So to people that want to starts, it’s hard. It’s much easier to make decent music because you don’t even have to know how to make music nowadays. There’s so many templates and drag and drops for an empirically quality track. But that won't get you that far. If you really have a passion for it, you have to hone in on it. I know it’s a cliché that that you have to hone in on your own sound but it’s true! You have to sound like yourself. If you try to sound like everybody else they’re gonna be like “Oh it’s that guy, I don’t remember his name.” You have to create your own identity both with sound and with marketing. It’s very tough. But it’s like 50% luck and 50% hard work. If you believe in yourself, if you think you have what it takes, go for it. Study a lot of music production and audio engineering and don’t let the world bring you down. But, it’s tough.
I don’t mean to add more clichés but to someone just starting out, don’t forget to have fun, always have an open mind, choose your friends wisely, and don’t get distracted.
In my case, it’s a bit different than being a DJ since I do a lot of singing and producing, so my view might be different. But I would say you can copy chord structures from different songs and just start making songs from that. That’s a good place to start.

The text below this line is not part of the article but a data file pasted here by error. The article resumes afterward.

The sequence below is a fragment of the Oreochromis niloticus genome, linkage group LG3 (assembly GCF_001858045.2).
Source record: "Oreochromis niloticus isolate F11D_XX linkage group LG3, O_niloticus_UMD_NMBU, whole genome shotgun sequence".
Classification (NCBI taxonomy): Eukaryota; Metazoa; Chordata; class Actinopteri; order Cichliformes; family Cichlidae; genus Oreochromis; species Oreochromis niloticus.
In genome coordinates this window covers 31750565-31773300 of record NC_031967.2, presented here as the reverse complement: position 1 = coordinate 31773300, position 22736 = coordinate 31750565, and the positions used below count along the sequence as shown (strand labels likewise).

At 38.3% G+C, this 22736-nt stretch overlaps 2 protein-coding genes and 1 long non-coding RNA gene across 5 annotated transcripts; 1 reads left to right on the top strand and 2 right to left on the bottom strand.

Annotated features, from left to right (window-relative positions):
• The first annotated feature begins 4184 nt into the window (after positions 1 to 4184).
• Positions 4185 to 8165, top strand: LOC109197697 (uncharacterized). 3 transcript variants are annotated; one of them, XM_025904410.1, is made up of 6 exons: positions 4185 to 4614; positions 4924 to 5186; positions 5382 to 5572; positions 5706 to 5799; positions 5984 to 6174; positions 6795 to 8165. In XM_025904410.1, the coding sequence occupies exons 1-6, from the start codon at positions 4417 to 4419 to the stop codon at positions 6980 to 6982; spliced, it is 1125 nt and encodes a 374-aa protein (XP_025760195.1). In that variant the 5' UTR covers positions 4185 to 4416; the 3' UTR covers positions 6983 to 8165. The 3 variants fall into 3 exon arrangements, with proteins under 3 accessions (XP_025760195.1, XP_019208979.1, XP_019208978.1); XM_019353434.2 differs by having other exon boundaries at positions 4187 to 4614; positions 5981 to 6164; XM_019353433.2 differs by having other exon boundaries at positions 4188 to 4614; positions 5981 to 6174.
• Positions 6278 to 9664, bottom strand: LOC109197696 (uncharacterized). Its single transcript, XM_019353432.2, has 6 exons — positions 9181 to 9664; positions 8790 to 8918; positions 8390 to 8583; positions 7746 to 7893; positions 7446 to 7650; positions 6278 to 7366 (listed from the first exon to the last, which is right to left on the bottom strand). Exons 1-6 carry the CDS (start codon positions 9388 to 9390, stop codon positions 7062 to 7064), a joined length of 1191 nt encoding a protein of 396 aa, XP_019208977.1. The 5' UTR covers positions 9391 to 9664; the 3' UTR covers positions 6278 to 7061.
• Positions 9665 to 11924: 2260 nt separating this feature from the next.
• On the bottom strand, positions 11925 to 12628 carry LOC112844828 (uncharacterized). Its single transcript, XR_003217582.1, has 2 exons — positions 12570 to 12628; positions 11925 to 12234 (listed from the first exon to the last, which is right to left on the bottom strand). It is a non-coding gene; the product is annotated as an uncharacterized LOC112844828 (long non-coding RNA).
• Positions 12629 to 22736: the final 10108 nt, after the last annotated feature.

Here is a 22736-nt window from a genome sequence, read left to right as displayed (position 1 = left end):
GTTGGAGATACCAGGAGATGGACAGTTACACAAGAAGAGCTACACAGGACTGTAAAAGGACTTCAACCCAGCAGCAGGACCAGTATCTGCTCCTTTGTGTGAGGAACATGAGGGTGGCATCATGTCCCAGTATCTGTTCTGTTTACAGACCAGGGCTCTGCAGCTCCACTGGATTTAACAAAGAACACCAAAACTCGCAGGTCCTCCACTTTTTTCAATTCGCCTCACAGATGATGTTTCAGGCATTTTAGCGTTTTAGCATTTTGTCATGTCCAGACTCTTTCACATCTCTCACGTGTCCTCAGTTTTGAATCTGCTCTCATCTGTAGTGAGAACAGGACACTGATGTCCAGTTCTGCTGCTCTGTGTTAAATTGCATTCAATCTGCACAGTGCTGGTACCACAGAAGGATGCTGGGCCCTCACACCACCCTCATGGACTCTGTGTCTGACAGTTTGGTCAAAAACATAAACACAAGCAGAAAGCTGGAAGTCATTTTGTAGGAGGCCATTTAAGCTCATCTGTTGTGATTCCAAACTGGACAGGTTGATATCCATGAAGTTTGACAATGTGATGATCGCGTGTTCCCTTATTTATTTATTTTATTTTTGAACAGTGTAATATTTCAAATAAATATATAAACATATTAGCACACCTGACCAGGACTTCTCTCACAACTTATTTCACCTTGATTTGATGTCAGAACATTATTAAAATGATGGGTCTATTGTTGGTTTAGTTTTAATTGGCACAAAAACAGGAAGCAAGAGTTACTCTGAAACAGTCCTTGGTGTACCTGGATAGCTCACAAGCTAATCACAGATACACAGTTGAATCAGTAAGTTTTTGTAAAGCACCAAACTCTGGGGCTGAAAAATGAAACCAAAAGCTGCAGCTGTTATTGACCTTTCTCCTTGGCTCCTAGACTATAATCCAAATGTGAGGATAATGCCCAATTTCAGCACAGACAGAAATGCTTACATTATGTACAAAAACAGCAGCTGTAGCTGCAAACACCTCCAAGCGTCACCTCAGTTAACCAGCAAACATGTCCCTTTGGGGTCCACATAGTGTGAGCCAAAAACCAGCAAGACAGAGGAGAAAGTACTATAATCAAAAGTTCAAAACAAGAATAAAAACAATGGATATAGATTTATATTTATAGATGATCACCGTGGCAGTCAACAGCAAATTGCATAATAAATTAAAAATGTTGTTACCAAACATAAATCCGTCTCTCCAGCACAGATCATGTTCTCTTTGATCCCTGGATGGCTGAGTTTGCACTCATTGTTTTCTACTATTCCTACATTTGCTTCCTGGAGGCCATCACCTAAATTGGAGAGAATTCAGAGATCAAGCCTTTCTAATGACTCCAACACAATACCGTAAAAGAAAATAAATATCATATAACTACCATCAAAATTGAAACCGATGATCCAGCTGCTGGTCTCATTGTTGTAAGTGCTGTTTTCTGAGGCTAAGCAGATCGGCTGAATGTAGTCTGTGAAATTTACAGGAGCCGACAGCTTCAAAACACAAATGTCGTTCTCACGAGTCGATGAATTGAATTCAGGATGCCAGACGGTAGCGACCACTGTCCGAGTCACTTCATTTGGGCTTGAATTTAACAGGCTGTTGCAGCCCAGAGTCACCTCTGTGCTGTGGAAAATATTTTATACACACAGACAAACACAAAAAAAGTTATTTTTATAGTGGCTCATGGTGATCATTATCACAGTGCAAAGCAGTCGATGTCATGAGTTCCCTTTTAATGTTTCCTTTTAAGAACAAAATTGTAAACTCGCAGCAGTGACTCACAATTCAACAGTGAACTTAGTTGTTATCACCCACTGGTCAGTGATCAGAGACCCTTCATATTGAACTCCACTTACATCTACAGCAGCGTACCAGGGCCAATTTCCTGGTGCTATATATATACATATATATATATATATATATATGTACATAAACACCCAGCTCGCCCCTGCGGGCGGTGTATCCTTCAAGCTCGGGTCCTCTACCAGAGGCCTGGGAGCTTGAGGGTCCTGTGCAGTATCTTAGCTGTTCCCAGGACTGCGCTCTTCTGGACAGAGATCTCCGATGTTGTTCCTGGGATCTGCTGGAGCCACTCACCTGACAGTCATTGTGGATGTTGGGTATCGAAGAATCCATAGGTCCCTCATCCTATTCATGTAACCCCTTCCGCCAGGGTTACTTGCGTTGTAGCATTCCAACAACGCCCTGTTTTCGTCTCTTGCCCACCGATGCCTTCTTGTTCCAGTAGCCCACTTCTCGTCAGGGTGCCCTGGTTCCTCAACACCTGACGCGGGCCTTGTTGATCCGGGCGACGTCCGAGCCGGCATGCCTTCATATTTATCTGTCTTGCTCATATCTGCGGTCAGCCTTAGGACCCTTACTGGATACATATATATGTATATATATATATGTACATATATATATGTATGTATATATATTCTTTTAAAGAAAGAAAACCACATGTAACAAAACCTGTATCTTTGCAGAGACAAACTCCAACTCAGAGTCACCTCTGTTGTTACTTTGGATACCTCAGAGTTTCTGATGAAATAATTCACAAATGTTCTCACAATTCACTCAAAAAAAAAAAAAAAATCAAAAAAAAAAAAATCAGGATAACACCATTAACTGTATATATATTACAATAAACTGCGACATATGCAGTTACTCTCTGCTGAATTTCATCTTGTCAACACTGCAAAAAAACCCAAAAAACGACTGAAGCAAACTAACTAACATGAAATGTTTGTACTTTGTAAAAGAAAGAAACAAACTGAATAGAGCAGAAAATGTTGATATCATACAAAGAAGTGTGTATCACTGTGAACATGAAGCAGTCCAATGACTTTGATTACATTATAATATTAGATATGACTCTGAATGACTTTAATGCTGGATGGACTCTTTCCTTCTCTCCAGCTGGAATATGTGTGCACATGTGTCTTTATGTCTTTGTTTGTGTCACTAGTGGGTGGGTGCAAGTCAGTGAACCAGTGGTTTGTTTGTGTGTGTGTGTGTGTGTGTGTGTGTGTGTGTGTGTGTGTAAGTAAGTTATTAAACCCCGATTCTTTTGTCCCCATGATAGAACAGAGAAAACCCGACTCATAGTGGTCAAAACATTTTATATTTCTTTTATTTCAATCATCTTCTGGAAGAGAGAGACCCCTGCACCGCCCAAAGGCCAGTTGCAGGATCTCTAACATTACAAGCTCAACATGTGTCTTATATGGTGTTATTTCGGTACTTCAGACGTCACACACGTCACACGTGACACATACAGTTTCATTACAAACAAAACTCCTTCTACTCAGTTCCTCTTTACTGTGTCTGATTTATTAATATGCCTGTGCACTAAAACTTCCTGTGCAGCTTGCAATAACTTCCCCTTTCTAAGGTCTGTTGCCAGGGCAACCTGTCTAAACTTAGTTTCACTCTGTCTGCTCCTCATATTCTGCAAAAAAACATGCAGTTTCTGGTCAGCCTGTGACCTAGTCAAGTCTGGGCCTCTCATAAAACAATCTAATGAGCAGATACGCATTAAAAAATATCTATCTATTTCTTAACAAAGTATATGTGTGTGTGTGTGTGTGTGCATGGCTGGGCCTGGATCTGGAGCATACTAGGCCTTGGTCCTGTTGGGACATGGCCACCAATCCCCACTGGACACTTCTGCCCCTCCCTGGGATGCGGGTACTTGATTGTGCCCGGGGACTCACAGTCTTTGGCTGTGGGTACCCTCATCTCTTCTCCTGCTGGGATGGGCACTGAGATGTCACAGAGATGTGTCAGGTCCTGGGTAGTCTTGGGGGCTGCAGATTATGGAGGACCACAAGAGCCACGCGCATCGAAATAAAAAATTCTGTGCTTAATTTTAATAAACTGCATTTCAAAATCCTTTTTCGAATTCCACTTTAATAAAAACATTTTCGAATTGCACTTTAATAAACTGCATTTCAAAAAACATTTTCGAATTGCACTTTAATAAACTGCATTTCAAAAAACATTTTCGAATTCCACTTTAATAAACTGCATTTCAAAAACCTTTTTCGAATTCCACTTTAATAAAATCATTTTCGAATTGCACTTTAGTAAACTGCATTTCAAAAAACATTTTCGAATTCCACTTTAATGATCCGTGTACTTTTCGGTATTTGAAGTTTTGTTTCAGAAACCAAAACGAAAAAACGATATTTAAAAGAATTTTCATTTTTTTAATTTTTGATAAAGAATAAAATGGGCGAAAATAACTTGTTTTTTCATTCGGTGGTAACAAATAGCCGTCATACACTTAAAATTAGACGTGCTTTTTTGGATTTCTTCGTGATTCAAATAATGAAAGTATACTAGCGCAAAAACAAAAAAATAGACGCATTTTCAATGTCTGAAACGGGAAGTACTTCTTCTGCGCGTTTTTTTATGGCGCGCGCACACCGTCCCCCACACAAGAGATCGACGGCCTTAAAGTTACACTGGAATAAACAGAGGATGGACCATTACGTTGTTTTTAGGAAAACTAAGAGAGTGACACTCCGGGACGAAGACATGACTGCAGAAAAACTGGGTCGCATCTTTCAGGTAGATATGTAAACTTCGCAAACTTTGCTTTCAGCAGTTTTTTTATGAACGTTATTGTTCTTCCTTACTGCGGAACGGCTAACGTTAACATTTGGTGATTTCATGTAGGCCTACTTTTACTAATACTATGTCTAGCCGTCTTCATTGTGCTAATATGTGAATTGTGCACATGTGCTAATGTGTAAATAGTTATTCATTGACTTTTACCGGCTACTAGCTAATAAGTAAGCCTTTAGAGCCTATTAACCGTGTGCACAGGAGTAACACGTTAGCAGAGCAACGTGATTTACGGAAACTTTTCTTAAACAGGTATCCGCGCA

Clearly, everyone has a lot of passion for their music and every track is a labor of love. From finding a sound that speaks to them to crafting identities to attach to their music to creating tracks for games or commercials, there’s an incredible amount of work and thought that goes into everything they do. At the Saturday Night Rave they showed off their unique styles and made for an amazing night of dancing and partying. Marie Vaunt, Katfyr, Voia, and YUC’e definitely achieved their goal of making their ***Audience happy.
Hey friends! I reside in Georgia and use my degree in Japanese primarily to (barely) read doujinshi that hasn’t been translated. Beyond deciding who is best girl in whatever I happen to be watching, I really enjoy ballroom dancing, reading, crying over dating sims, karaoke, and being surrounded by beautiful things~ (You know, scenery, décor, boys, stuff like that). I also love talking about passions with others!